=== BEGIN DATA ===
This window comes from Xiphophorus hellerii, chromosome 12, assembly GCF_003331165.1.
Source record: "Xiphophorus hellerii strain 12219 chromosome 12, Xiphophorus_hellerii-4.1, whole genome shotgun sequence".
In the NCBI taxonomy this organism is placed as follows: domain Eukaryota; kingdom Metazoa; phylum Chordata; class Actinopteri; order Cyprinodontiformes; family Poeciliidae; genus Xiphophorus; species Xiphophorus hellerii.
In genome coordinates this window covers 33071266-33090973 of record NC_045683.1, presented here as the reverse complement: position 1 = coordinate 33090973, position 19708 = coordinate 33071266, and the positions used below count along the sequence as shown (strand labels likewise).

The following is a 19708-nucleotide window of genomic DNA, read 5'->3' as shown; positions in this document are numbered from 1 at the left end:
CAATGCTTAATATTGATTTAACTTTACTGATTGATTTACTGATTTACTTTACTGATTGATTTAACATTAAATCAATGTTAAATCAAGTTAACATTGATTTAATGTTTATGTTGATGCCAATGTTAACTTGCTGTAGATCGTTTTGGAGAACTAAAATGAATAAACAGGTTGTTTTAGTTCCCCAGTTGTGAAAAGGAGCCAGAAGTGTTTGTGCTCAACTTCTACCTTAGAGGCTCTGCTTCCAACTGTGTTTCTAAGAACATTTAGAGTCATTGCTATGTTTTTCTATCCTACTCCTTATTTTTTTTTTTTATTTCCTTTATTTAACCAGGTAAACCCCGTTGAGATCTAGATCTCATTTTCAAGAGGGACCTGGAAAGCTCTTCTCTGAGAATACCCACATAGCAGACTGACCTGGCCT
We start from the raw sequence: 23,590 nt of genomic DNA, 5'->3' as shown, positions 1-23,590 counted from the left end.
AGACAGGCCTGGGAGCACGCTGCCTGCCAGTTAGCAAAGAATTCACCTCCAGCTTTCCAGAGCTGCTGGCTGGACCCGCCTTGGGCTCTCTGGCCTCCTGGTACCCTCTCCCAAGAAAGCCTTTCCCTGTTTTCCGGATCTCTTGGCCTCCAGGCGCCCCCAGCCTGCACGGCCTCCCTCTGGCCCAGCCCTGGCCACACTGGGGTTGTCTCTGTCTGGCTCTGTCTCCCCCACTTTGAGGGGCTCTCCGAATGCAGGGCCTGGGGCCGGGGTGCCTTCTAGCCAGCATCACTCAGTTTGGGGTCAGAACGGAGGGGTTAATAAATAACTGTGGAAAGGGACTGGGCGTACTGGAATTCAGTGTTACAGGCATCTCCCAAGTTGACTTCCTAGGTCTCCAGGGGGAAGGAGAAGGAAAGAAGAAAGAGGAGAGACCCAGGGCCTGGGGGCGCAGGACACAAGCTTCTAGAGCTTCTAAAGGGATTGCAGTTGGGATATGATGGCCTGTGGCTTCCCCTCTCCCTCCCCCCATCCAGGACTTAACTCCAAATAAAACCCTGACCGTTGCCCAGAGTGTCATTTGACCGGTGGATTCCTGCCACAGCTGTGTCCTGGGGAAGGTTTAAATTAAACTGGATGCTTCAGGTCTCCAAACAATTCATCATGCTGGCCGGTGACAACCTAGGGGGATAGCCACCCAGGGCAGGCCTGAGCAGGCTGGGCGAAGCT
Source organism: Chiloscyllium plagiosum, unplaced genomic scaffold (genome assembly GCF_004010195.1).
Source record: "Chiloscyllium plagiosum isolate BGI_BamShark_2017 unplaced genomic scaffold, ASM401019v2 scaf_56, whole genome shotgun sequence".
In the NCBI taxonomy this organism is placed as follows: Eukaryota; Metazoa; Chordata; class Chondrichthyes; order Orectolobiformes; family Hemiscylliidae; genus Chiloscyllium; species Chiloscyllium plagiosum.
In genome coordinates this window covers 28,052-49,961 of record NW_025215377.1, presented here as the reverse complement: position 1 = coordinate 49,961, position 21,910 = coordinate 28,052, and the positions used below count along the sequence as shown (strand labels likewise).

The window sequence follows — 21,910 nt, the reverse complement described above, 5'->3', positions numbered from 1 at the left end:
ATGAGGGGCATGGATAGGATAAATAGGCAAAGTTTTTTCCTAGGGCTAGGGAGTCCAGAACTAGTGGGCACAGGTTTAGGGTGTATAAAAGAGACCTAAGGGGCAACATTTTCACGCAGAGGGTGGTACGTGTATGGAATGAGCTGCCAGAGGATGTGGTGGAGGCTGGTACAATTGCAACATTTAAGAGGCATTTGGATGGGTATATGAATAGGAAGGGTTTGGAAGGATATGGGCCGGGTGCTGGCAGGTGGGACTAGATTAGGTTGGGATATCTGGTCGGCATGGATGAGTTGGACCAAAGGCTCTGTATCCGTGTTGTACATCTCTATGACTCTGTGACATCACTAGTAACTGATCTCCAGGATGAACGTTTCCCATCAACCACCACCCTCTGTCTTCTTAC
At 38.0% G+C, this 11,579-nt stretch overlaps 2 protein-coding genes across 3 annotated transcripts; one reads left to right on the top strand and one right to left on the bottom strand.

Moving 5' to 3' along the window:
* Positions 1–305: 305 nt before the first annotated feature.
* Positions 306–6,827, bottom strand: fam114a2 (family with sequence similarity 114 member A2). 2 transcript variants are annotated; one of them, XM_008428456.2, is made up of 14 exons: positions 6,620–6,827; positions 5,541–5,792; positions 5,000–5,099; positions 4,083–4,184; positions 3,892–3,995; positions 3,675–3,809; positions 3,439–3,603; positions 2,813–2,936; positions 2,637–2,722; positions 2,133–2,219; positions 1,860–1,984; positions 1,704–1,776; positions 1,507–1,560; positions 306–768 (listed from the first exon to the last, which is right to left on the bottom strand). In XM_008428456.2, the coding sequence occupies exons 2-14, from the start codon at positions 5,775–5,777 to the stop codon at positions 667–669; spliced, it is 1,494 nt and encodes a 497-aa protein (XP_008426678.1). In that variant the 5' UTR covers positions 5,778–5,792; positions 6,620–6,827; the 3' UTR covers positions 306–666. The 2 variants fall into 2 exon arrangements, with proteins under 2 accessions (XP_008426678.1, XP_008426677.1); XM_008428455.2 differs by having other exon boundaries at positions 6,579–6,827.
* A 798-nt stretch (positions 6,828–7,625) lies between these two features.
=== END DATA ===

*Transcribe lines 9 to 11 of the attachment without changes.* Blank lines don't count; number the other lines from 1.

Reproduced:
Source organism: Chiloscyllium plagiosum, unplaced genomic scaffold (genome assembly GCF_004010195.1).
Source record: "Chiloscyllium plagiosum isolate BGI_BamShark_2017 unplaced genomic scaffold, ASM401019v2 scaf_56, whole genome shotgun sequence".
In the NCBI taxonomy this organism is placed as follows: Eukaryota; Metazoa; Chordata; class Chondrichthyes; order Orectolobiformes; family Hemiscylliidae; genus Chiloscyllium; species Chiloscyllium plagiosum.